TNF-Antagonist Therapy Linked to Better Outcomes for Post-Operative Crohn’s Disease


Patients treated with TNF- antagonists had a higher deep remission rate compared to patients treated with ustekinumab.

TNF-Antagonist Therapy Linked to Better Outcomes for Post-Operative Crohn’s Disease

Waseem Ahmed, MD

Tumor necrosis factor (TNF)-antagonist treatment does result in better outcomes for post-operative Crohn's disease patients (POCDP).

A team, led by Waseem Ahmed, Weill Cornell Medicine, compared the efficacy of biologics in post-operative patients with Crohn’s disease, controlling for recurrent risk factos and prior TNF-antagonist exposure in data presented at the Digestive Disease Week (DDW) 2022 Annual Meeting in San Diego.

A Lack of Data

There currently is a lack of comparative efficacy data on biologics in post-operative patients with Crohn’s disease and how prior anti-TNF treatment exposure impacts outcomes.

In the study, the investigators collected data on 186 patients with Crohn’s disease following their first post-operative biologic treatment using data from prospectively maintained single-center biobanks.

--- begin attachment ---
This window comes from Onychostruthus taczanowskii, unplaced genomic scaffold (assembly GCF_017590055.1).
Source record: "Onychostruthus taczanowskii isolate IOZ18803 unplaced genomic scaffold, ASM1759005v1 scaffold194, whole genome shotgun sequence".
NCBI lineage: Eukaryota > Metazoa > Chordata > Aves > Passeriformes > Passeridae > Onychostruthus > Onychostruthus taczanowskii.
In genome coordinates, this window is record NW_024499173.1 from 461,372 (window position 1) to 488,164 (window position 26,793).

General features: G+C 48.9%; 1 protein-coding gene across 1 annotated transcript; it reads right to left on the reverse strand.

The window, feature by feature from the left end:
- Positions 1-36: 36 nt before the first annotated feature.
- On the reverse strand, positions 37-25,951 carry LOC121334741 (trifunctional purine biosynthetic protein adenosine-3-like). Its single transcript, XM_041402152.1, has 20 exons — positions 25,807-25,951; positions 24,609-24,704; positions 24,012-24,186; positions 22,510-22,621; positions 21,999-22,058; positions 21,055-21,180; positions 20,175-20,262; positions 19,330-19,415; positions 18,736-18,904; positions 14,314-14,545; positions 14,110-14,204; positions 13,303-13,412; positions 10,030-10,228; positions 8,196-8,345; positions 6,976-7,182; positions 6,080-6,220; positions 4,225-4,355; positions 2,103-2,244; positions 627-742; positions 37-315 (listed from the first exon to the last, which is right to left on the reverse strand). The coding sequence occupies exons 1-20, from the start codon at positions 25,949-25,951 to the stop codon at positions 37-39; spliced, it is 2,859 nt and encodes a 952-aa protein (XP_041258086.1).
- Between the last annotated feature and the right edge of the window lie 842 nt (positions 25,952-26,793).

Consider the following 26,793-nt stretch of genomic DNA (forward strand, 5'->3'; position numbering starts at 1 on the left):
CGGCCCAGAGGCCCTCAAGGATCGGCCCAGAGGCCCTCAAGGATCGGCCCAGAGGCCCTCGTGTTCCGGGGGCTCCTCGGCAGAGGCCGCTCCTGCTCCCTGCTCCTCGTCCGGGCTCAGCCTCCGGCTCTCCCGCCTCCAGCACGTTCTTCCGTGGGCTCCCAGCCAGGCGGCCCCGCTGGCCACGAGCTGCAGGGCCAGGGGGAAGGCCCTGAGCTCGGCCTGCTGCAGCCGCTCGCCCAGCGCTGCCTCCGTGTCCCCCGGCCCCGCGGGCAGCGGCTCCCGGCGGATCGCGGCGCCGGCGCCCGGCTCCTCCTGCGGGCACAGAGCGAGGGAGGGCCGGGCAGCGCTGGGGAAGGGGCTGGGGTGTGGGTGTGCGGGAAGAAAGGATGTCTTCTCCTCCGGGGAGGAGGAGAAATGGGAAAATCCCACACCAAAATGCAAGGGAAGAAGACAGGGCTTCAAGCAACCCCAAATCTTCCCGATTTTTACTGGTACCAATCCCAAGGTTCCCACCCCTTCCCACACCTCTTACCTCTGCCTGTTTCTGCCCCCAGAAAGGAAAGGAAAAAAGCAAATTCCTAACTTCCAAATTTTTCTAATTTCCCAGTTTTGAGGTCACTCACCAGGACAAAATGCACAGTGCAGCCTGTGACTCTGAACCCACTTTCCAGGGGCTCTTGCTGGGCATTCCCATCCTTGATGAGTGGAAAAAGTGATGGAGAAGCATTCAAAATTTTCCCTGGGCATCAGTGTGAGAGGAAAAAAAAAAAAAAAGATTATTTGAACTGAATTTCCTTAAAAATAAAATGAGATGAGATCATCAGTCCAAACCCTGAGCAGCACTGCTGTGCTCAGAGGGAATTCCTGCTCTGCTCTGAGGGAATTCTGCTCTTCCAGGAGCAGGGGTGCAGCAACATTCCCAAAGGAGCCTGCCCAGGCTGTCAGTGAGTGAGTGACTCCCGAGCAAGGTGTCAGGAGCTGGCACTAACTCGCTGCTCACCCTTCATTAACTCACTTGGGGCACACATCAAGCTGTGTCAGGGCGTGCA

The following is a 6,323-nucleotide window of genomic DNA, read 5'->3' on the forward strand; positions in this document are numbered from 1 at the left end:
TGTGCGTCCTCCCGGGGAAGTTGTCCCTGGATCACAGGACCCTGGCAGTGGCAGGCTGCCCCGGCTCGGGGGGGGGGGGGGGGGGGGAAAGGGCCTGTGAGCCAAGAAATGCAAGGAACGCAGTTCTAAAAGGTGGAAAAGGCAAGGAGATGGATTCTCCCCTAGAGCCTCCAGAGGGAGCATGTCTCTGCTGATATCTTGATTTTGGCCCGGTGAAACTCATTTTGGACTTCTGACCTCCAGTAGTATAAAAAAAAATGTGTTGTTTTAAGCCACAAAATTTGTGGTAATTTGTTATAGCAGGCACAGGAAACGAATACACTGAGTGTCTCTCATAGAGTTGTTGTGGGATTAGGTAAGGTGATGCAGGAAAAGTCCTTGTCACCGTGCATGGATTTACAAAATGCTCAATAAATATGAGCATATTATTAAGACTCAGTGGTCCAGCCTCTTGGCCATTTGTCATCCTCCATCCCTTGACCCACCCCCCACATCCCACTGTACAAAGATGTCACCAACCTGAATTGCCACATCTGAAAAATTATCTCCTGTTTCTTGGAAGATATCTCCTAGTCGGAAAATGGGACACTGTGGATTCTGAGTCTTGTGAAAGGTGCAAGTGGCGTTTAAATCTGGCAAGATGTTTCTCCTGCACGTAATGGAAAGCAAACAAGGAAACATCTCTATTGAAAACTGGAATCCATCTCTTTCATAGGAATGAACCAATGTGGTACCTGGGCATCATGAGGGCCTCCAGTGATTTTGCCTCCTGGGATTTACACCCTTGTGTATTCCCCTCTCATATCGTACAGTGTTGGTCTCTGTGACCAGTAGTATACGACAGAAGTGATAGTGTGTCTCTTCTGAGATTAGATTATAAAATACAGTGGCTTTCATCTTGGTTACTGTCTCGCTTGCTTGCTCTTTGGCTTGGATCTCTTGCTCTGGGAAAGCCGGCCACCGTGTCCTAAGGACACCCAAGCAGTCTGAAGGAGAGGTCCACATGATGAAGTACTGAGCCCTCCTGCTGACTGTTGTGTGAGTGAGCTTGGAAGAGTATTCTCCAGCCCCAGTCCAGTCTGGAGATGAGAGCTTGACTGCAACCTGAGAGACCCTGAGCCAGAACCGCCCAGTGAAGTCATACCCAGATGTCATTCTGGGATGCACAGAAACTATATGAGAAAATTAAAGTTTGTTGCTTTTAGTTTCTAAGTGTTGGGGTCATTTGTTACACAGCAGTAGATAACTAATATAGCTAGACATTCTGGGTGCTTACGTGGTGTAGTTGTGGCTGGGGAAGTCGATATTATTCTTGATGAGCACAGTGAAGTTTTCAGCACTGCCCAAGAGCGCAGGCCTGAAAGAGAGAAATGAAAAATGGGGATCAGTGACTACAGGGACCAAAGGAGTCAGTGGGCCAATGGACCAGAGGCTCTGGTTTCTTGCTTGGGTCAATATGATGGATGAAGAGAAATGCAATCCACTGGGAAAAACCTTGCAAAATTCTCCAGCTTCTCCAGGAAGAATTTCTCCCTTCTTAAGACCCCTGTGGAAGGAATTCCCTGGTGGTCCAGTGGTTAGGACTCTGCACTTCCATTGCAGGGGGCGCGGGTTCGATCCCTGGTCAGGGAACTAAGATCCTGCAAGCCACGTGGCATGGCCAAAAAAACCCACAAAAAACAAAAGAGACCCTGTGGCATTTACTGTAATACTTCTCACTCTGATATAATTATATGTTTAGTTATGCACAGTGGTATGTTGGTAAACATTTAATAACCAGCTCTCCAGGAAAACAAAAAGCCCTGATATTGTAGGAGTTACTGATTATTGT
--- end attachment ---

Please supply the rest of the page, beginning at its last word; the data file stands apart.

The investigators sought primary outcomes of comparing deep remission (HBI < 5, CD-PRO2 < 8, or remission stated) and objective (endoscopic (SES-CD < 3, Rutgeert’s i2a, or absence of ulcers) or biochemical (FCP < 150 µg/g or CRP < 1mg/dL) remission if endoscopy unavailable) between TNF-antagonists and ustekinumab (UST) at < 12 months post-treatment.

They also sought secondary outcomes of comparing clinical and objective remission.

The Analysis

The investigators repeated analyses by prior TNF-antagonist exposure, in patients treated < 6 months post-operatively, and in patients with documentation of objective recurrence at treatment baseline and performed multivariable analysis for the primary outcome analyzing factors associated with deep remission.

Overall, patients treated with TNF-antagonists had a higher deep remission rate compared to patients treated with ustekinumab (45% vs. 22%; P <0.01), with conclusions identifcal in patients with prior-TNF antagonist exposure (TNF: 44% vs. UST:19%; P = 0.02).

The rates of objective (72% vs. 53%; P = 0.03) and clinical (63% vs. 43%, p = 0.03) remission were also higher with TNF-antagonists compared to ustekinumab.


After conducting the multivariable analysis, the investigators found current TNF-antagonist use was the only factor linked to deep remnission (OR, 4.0; 95% CI, 1.7-9.6; P <0.01).

Outcomes also additionally favored the patients treated with TNF-antagonist in both patients with treatment initiation < 6 months post-operatively (TNF:48% vs. UST:29%, P = 0.1) and in patients treated after documentation of post-operative recurrence (TNF:44% vs. UST:16%, P <0.01).

“In the largest study on ustekinumab in POCD, TNF-antagonists were associated with improved outcomes compared to ustekinumab,” the authors wrote. “This reinforces the use of TNF antagonists as the primary therapy in POCD.”


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